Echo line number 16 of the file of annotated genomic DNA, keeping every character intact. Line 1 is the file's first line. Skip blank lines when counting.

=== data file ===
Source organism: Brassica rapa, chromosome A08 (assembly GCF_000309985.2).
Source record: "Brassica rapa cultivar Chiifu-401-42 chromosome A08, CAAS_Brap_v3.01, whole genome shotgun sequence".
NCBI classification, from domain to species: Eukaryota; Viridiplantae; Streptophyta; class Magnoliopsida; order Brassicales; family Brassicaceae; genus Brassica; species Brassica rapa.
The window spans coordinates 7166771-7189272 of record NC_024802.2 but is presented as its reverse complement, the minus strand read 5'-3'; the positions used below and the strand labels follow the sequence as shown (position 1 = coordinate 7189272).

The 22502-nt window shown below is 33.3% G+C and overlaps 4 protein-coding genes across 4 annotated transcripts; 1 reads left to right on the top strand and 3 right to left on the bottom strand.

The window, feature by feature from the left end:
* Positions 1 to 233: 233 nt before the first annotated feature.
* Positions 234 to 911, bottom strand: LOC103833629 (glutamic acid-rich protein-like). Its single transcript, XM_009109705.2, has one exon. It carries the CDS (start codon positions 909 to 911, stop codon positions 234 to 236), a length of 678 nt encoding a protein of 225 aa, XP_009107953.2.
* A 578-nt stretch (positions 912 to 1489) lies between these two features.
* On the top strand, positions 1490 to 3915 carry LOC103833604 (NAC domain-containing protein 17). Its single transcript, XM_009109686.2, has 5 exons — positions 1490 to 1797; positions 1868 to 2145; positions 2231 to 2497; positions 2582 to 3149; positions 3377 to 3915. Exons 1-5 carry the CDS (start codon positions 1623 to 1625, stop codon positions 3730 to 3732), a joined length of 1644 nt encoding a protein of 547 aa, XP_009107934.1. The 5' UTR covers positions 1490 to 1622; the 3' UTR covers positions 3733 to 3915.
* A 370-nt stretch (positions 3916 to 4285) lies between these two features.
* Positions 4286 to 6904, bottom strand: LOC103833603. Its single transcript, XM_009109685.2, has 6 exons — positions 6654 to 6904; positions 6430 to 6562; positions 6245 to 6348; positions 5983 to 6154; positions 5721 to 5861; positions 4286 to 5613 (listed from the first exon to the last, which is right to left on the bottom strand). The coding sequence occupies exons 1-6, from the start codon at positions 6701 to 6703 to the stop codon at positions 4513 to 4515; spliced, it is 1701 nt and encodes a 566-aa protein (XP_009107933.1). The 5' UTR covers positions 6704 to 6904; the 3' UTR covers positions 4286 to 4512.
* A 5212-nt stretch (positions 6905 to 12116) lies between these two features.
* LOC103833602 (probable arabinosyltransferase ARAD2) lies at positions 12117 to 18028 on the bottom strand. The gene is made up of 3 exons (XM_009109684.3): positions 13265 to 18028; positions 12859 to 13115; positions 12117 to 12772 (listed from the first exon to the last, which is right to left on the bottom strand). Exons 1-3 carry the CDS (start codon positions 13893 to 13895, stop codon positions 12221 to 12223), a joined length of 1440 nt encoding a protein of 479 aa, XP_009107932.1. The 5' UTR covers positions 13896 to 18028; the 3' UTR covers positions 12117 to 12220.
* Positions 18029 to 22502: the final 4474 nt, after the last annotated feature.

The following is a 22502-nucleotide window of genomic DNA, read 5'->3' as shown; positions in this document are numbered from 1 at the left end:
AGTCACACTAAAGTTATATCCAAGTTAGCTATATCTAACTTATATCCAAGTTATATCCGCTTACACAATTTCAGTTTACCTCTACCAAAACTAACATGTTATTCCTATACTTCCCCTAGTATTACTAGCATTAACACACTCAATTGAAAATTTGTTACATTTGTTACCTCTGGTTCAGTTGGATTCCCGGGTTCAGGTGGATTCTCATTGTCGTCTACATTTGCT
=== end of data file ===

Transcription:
The following is a 22502-nucleotide window of genomic DNA, read 5'->3' as shown; positions in this document are numbered from 1 at the left end: